ogr2ogr \ --debug ON \ --config CARTO_API_KEY abcdefghijabcdefghijabcdefghijabcdefghij \ -t_srs "EPSG:4326" \ -nln cities \ -f Carto \ -sql "SELECT * FROM Cities WHERE state_fips = 53" \ "Carto:pramsey" \ CountyData.gdb Cities

Since the filter is just a SQL statement, the filter can both reduce the number of records and also apply transforms to the output on the way: reduce the number of columns, apply some data transformations, anything that is possible using the SQLite dialect of SQL.

Overwrite or Append

By default, ogr2ogr runs in “append” mode (you can force it with the -append flag, so if you run the same translation multiple times, you’ll get rows added into your table. This be useful for processes that regularly take the most recent entries and copy them into CARTO.

For translations where you want to replace the existing table, use the -overwrite mode, which will drop the existing table, and create a new one in its place.

Because of some limitations in how the OGR CARTO driver handles primary keys, the OGR -update mode does not work correctly.

OGR Virtual Format

As you can see, the command-line complexity of an OGR conversions starts high. The complexity only goes up as advanced features like filtering and arbitrary SQL are added.

To contain the complexity in one location, you can use the OGR “virtual format”, VRT files, to define your data sources. This is handy for managing a library of conversions in source control. Each data source becomes it’s own VRT file, and the actual OGR commands become smaller.

CSV Type Enforcement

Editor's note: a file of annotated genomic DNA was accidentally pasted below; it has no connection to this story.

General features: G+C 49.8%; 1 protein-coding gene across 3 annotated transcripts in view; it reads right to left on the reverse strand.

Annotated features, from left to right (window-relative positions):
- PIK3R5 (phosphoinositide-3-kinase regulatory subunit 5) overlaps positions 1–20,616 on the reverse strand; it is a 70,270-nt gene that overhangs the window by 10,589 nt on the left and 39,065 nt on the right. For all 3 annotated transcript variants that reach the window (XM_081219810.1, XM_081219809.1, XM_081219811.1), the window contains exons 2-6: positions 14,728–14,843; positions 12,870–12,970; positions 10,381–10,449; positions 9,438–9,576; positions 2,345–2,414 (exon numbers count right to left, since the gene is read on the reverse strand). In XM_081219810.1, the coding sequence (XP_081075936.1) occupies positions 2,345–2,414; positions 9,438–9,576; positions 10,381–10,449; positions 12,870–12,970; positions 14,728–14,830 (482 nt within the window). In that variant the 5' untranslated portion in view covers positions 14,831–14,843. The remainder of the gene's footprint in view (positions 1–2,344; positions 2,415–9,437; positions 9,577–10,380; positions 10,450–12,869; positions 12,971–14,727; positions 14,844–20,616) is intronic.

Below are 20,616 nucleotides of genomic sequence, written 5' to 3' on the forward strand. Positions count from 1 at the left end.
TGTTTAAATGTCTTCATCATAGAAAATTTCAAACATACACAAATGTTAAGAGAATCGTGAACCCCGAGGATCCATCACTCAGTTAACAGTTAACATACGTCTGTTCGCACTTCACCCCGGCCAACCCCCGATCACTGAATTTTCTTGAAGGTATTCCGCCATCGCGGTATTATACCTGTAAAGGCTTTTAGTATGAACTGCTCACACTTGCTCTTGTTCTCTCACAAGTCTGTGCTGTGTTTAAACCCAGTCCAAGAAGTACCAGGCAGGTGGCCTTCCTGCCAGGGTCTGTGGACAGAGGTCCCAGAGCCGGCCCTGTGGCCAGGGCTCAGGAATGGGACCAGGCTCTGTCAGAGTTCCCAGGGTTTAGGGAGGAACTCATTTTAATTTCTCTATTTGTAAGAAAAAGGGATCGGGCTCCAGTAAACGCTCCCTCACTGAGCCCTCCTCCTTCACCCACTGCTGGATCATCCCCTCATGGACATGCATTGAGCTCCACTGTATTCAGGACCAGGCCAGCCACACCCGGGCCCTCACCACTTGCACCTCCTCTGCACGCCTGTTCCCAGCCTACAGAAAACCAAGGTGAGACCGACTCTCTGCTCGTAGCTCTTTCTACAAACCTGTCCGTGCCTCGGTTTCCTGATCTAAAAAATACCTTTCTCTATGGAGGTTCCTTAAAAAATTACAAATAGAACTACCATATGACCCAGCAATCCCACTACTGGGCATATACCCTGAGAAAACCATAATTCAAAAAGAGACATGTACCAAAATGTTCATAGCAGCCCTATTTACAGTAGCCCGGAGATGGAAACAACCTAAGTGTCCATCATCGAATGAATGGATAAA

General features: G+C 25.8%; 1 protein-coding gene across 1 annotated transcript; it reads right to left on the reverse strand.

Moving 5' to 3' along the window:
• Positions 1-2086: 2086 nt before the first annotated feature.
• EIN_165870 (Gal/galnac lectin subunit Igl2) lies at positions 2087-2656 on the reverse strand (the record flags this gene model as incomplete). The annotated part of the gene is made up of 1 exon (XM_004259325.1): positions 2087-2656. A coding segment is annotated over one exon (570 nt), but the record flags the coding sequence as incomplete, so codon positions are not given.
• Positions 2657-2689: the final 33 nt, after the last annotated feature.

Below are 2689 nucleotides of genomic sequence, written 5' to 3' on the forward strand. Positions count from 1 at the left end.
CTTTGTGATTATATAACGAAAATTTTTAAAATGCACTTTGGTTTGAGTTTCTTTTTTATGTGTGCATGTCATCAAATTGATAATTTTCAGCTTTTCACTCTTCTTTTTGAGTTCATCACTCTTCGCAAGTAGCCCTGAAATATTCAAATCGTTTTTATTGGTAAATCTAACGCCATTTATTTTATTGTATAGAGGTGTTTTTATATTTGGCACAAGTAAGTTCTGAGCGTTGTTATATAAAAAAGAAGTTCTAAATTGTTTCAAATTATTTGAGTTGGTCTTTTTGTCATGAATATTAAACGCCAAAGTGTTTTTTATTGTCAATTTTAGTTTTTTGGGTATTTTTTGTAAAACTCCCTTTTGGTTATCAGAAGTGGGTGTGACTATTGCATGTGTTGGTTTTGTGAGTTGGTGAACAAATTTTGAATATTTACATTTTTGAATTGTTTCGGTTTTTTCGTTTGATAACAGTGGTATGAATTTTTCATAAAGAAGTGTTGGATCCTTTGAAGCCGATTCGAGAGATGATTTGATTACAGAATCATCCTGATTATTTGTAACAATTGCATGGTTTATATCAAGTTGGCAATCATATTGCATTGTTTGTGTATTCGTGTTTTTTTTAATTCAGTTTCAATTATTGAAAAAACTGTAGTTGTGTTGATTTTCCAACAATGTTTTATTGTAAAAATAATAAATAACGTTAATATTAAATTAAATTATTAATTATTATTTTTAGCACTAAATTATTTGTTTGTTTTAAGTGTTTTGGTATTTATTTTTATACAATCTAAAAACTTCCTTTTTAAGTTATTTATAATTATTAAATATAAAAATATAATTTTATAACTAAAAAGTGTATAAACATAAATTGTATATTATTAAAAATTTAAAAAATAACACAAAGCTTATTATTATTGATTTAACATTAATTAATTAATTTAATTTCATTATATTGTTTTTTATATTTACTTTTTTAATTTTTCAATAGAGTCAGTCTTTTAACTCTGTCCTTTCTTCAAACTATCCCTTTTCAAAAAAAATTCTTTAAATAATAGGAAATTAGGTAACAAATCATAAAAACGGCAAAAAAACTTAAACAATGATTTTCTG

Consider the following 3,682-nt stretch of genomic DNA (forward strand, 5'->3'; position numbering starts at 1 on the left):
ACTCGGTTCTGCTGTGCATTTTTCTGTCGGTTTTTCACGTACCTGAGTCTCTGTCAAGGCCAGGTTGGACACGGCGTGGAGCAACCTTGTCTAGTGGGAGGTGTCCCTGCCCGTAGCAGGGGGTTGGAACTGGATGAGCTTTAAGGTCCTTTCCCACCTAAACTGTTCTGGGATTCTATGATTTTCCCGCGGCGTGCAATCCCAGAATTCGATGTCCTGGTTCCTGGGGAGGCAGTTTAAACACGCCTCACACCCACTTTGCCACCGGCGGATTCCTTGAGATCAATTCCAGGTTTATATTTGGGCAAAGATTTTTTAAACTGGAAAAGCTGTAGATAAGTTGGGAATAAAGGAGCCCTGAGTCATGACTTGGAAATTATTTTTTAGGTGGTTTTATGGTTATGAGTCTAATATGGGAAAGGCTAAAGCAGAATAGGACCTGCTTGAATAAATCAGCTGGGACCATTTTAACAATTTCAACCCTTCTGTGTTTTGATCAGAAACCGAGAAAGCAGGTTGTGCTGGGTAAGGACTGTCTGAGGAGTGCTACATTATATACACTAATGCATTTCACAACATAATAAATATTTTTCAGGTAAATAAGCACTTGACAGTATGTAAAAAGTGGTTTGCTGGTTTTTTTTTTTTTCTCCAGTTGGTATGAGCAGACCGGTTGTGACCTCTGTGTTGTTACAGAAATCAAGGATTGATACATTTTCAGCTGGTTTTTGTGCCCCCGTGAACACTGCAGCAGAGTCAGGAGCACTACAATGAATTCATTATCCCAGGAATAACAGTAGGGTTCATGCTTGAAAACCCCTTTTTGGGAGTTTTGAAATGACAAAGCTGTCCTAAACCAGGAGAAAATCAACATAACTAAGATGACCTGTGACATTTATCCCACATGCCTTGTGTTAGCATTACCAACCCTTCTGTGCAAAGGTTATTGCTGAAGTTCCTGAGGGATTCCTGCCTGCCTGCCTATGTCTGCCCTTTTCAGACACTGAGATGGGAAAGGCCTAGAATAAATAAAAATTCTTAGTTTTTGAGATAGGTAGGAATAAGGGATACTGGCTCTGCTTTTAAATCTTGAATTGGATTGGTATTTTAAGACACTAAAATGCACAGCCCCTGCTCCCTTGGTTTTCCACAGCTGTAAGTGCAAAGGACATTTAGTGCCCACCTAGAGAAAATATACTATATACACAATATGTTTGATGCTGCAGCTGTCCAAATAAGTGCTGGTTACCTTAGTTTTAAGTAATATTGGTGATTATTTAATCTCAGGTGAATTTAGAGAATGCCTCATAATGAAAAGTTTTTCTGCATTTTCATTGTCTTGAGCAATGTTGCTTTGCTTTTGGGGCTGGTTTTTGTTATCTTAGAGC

CSV files are convenient ways of passing data, but they are under-defined: they supply column names, but not column types. This forces CSV consumers to do type guessing based on the input data, or to coerce every input to a lowest common denominator string type.

Particularly for repeated and automated uploads it would nice to define the column types once beforehand and have them respected in the final CARTO table.

For example, take this tiny CSV file:

longitude,latitude,name,the_date,the_double,the_int,the_int16,the_int_as_str,the_datetime -120,51,"First Place",2018-01-01,2.3,123456789,1234,00001234,2014-03-04 08:12:23 -121,52,"Second Place",2017-02-02,4.3,423456789,4234,00004234,"2015-05-05 09:15:25"

Using a VRT, we can define a CSV file as a source, and also add the rich metadata needed to support proper type definitions:

<OGRVRTDataSource> <OGRVRTLayer name="test_csv"> <SrcDataSource>/data/exports/test_csv.csv</SrcDataSource> <GeometryField encoding="PointFromColumns" x="longitude" y="latitude"/> <GeometryType>wkbPoint</GeometryType> <LayerSRS>WGS84</LayerSRS> <OpenOptions> <OOI key="EMPTY_STRING_AS_NULL">YES</OOI> </OpenOptions> <Field name="name" type="String" nullable="false" /> <Field name="a_date" type="Date" src="the_date" nullable="true" /> <Field name="the_double" type="Real" nullable="true" /> <Field name="the_int" type="Integer" nullable="true" /> <Field name="the_int16" type="Integer" subtype="Int16" nullable="true" /> <Field name="the_int_as_str" type="String" nullable="true" /> <Field name="the_datetime" type="DateTime" nullable="true" /> </OGRVRTLayer> </OGRVRTDataSource>

This example has a number of things going on: